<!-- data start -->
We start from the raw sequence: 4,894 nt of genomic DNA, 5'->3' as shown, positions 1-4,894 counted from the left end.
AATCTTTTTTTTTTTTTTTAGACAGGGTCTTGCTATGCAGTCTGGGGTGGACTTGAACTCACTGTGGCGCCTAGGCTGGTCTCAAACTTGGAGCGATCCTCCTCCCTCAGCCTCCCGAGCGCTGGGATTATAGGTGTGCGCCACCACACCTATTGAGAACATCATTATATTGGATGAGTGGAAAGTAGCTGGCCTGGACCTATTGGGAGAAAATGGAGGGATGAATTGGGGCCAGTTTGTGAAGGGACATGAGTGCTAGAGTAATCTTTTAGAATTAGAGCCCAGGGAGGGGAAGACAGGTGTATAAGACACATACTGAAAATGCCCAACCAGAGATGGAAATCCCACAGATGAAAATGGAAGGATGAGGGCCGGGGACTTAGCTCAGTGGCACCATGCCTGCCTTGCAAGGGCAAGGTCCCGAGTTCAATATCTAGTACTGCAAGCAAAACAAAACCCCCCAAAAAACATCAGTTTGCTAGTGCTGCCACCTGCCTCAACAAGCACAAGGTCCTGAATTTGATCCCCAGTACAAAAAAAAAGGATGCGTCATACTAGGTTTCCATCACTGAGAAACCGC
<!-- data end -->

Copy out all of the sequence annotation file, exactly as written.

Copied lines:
We start from the raw sequence: 4,894 nt of genomic DNA, 5'->3' as shown, positions 1-4,894 counted from the left end.
AATCTTTTTTTTTTTTTTTAGACAGGGTCTTGCTATGCAGTCTGGGGTGGACTTGAACTCACTGTGGCGCCTAGGCTGGTCTCAAACTTGGAGCGATCCTCCTCCCTCAGCCTCCCGAGCGCTGGGATTATAGGTGTGCGCCACCACACCTATTGAGAACATCATTATATTGGATGAGTGGAAAGTAGCTGGCCTGGACCTATTGGGAGAAAATGGAGGGATGAATTGGGGCCAGTTTGTGAAGGGACATGAGTGCTAGAGTAATCTTTTAGAATTAGAGCCCAGGGAGGGGAAGACAGGTGTATAAGACACATACTGAAAATGCCCAACCAGAGATGGAAATCCCACAGATGAAAATGGAAGGATGAGGGCCGGGGACTTAGCTCAGTGGCACCATGCCTGCCTTGCAAGGGCAAGGTCCCGAGTTCAATATCTAGTACTGCAAGCAAAACAAAACCCCCCAAAAAACATCAGTTTGCTAGTGCTGCCACCTGCCTCAACAAGCACAAGGTCCTGAATTTGATCCCCAGTACAAAAAAAAAGGATGCGTCATACTAGGTTTCCATCACTGAGAAACCGC